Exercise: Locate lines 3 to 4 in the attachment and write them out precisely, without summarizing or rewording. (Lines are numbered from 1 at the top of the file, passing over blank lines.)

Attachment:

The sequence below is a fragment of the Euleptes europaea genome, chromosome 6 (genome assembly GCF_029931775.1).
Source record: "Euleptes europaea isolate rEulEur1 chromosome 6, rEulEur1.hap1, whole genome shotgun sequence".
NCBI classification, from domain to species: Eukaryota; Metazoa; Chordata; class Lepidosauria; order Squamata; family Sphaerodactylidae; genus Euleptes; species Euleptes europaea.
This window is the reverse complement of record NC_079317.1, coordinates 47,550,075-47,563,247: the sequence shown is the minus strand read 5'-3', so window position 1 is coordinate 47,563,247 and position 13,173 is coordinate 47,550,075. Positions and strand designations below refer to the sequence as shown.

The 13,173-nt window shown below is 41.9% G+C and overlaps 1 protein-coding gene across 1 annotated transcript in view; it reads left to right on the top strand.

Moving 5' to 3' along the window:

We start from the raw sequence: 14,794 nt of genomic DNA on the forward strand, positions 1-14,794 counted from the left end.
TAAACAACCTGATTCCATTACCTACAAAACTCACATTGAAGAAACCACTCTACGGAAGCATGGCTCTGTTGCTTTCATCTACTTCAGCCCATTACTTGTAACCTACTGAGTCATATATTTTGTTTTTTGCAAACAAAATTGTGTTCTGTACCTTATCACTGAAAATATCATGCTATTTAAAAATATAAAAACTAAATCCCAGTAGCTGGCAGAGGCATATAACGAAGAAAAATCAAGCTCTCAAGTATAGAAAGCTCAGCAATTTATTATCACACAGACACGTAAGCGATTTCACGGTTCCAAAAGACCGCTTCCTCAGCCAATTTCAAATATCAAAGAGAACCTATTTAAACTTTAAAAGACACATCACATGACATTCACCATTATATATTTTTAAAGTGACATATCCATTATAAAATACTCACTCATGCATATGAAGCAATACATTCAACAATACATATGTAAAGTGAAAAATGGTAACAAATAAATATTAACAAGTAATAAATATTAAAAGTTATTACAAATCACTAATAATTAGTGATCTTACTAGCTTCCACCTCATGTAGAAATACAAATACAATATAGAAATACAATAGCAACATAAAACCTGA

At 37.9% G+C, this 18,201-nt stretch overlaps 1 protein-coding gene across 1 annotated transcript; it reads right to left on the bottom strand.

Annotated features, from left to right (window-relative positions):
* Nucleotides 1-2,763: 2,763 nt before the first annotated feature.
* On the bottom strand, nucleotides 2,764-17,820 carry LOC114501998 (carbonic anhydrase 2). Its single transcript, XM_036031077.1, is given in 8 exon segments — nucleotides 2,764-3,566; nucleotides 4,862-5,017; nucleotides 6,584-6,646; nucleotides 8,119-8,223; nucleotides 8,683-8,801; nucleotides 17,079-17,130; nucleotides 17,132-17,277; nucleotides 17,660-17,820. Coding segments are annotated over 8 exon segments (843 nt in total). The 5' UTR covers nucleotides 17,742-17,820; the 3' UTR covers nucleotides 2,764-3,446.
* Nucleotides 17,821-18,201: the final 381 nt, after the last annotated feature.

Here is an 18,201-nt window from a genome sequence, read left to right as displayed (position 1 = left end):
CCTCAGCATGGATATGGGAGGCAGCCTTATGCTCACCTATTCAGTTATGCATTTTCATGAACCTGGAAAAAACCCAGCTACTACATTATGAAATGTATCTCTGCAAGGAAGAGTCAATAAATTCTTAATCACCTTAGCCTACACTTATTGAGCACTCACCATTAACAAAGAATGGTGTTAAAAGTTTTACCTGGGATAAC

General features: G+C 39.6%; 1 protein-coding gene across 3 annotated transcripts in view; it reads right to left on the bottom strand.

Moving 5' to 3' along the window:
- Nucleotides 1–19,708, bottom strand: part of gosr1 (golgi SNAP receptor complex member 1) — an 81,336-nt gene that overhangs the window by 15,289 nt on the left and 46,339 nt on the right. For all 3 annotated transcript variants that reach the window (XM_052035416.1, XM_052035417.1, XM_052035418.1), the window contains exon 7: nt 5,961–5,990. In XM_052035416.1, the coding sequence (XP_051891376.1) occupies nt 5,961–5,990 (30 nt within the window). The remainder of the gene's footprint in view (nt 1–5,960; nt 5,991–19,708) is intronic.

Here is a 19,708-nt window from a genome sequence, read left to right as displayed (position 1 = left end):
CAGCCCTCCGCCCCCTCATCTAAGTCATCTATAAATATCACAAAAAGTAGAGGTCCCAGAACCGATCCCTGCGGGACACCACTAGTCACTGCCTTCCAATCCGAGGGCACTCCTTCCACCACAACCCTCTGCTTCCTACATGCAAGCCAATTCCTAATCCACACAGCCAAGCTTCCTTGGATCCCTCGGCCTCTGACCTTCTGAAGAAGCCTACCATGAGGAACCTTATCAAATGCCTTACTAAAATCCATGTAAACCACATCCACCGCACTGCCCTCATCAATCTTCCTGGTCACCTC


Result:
NCBI classification, from domain to species: Eukaryota; Metazoa; Chordata; class Lepidosauria; order Squamata; family Sphaerodactylidae; genus Euleptes; species Euleptes europaea.
This window is the reverse complement of record NC_079317.1, coordinates 47,550,075-47,563,247: the sequence shown is the minus strand read 5'-3', so window position 1 is coordinate 47,563,247 and position 13,173 is coordinate 47,550,075. Positions and strand designations below refer to the sequence as shown.